The second trimester of pregnancy, from 13 weeks until 29 weeks, is often referred to as the “honeymoon phase.” This stage is mostly associated with the growth of the fetus and uterus. Your baby bump starts to appear in the second trimester.
At the beginning of the second trimester, the fetus is generally about 6 inches in length and weighs about 4 ounces. By the end of this phase, it becomes more than twice in size (about 14 inches in length) and its weight increases nearly tenfold to about 2¼ pounds.
The “Honeymoon Phase” of Pregnancy
Women often feel their best in the second trimester, as nausea and vomiting that plague moms-to-be in the first twelve weeks considerably improves or disappears altogether. This leaves them feeling more energetic and comfortable.
Miscarriage rates significantly drop from about 10 percent to 2–3 percent in the second trimester.
The aches and pains associated with a growing baby are not typically as prominent in this phase as they are in the third trimester when your baby is larger and heavier. A number of women also report thicker, fuller hair and a “pregnancy glow.”
Although this trimester is reported to be the most tolerable one, it brings along some physical and hormonal changes that may cause a significant amount of discomfort.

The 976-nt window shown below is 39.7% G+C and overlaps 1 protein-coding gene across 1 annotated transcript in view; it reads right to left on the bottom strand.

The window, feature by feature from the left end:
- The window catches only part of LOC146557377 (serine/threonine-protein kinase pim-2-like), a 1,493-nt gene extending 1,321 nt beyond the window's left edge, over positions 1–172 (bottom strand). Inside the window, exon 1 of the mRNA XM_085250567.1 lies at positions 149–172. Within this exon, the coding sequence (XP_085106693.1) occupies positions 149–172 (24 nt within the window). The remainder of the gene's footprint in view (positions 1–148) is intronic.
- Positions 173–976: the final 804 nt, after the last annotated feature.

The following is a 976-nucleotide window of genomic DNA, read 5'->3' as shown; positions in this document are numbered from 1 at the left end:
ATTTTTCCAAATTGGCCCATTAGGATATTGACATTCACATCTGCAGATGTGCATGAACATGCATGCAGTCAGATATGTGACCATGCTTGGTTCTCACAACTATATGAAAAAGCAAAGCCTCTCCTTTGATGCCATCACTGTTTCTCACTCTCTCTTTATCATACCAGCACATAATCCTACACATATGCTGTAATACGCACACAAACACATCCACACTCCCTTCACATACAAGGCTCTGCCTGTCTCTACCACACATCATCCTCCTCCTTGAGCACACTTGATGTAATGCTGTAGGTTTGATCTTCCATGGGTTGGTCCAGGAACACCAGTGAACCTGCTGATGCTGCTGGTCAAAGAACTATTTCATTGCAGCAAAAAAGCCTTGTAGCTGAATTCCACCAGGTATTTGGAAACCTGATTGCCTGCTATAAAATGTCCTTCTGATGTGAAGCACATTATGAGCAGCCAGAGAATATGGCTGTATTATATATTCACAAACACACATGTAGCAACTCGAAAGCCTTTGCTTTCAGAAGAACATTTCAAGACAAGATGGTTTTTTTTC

Prepare Yourself for the 2nd Trimester During Pregnancy
Here are a few things that you need to know about the second trimester of pregnancy.
1. Inception of Constipation
Constipation is a common occurrence during pregnancy. This problem becomes more prevalent during the second trimester.
If you are having less than three bowel movements per week, you might be suffering from constipation.
Studies report that women tend to be more constipated in the second trimester than in the first or third trimester of pregnancy or in the postpartum period.
The ongoing hormonal changes that occur during pregnancy can affect digestion and slow down the bowel movements. Many women take iron supplements during and after pregnancy, which can also contribute to constipation.
- Staying well hydrated and increasing your bran or wheat fiber intake are the simplest and most effective ways to treat constipation during pregnancy.
- When dietary changes are not enough, a stimulating laxative is also to be effective in treating this condition.
- Some healthcare providers may also suggest a daily stool softener to help avoid constipation during pregnancy.
2. Discomfort of Heartburn
Heartburn during pregnancy often begins in the second trimester. This common problem affects about 45 percent of pregnant women.